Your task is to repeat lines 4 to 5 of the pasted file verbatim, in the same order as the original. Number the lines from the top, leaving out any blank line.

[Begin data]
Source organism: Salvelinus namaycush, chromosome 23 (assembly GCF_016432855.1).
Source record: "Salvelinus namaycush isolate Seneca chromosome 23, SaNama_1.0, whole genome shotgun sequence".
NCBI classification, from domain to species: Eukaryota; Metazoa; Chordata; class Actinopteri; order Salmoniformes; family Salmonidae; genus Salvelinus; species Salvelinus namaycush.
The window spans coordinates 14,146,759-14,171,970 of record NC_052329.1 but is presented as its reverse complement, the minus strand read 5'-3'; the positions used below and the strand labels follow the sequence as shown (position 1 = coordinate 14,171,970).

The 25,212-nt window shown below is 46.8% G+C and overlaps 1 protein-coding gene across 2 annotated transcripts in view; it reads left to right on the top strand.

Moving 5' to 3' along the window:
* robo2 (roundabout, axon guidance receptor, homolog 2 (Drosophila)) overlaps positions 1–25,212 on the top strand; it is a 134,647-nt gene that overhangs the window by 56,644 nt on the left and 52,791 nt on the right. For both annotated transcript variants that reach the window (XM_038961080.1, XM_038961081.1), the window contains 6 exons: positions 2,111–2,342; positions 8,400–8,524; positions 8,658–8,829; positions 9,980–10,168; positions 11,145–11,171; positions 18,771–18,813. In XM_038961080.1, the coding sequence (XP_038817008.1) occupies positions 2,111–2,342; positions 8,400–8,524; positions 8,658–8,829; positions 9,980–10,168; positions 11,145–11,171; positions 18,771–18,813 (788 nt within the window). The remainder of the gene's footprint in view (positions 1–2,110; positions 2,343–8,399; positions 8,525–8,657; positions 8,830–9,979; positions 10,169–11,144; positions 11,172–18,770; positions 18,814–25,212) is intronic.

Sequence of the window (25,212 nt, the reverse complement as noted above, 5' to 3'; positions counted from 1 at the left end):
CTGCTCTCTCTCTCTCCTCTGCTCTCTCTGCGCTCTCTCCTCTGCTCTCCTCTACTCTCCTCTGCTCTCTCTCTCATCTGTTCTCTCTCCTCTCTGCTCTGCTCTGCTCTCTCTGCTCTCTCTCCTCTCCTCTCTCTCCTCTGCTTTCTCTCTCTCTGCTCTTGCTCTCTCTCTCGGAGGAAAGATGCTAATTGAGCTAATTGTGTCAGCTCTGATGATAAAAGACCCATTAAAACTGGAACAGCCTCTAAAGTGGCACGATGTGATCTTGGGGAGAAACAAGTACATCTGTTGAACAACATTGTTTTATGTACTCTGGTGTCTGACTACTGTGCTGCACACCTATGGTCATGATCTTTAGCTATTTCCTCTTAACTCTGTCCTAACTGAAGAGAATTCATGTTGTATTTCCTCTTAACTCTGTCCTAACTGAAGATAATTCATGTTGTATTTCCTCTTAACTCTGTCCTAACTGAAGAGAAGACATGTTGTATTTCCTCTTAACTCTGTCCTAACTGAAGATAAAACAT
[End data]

The window spans coordinates 14,146,759-14,171,970 of record NC_052329.1 but is presented as its reverse complement, the minus strand read 5'-3'; the positions used below and the strand labels follow the sequence as shown (position 1 = coordinate 14,171,970).

The 25,212-nt window shown below is 46.8% G+C and overlaps 1 protein-coding gene across 2 annotated transcripts in view; it reads left to right on the top strand.